East Village Tenement Housed “the Most Dangerous Woman in America”

The tenement that housed Emma Goldman from 1903-1913

Anarchist and revolutionary thinker Emma Goldman, known for her political activism, writing, and speeches, can claim East 13th as her home in the early twentieth century. Goldman was known for supporting a wide-range of controversial causes, including free speech, birth control, women’s equality, union organization, and workers’ rights. She was considered, by the Federal Bureau of Investigation, one of the most dangerous women in the country.

Emma Goldman

Goldman was born in Kovno, Lithuania (then part of the Russian Empire), in 1869. She eventually emigrated with her sister to Rochester, New York, where she worked long days in a factory. In 1889, she left her work and husband and came to New York City.  Here she met prominent anarchists Johann Most and Alexander Berkman. Goldman had a life-long relationship with Berkman, both as a friend and lover. A year later, Goldman began to lecture in New York City and throughout the country.

Plaque commemorating Emma Goldman at 208 East 13th Street

It is not until 1903 that she moves to a tenement at what is now 208 East 13th Street in the East Village, built in 1901 to house thirty-six families.  There is a plaque dedicated to Goldman on the building, but it is unclear who erected this tribute to her. A New York Times article from May 20, 1906, reporting on Alexander Berkman’s release from prison, states that he sent letters to an E.G. Smith at 210 East 13th Street during his time in prison. This building also served as the office of Goldman’s publication Mother Earth, a monthly periodical that served as a forum for anarchist ideas and a venue for radical artists and writers to express themselves.  The journal listed 210 East 13th Street as its mailing address.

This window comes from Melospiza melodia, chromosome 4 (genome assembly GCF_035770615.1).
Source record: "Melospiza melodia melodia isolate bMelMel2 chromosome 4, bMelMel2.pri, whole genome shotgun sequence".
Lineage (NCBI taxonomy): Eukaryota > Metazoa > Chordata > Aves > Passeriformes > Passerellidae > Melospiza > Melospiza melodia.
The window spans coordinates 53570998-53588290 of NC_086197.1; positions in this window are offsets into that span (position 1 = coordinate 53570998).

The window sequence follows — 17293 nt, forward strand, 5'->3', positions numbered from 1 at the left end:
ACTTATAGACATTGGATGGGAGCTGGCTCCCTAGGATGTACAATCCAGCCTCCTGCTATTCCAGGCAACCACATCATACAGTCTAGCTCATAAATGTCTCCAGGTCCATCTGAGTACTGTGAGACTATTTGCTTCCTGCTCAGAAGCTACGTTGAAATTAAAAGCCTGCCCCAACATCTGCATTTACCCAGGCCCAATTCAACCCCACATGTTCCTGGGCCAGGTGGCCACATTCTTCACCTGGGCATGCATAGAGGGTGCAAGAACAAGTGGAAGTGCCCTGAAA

Goldman’s residence was geographically well-placed considering some of the venues in which she spoke in the East Village. In 1906 Emma Goldman’s Mother Earth magazine hosted a Masquerade Ball at Webster Hall, only to be broken up by police. The raid forced the owner to close the hall for a short time. In 1903, Goldman spoke at the Great Hall at Cooper Union in protest against the deportation of John Turner, an

Note the address listed on the contents page of Goldman's journal Mother Earth

anarchist who had been sentenced to deportation that year.

Goldman lived at 208 East 13th Street until 1913. Not long after, in 1917, Goldman was sentenced to two years in prison after founding the No-Conscription League in protest against the draft. In 1919, she was deported to Russia with approximately 250 other alien radicals. There is much more to explore on Emma Goldman beyond  her connection to the East Village. Some wonderful resources include the Emma Goldman Papers Project, The Jewish Women’s Archive History Makers Project, and the American Experience’s companion website to their Emma Goldman documentary.

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Sheryl
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Sheryl Woodruff was GVSHP's Senior Director of Operations until December 2014.

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2 comments on “East Village Tenement Housed “the Most Dangerous Woman in America”
  1. Sheryl Jennifer Markas says:

    I walk by this building every day and had no idea about Emma! Thanks for unlocking a little bit of history on my block.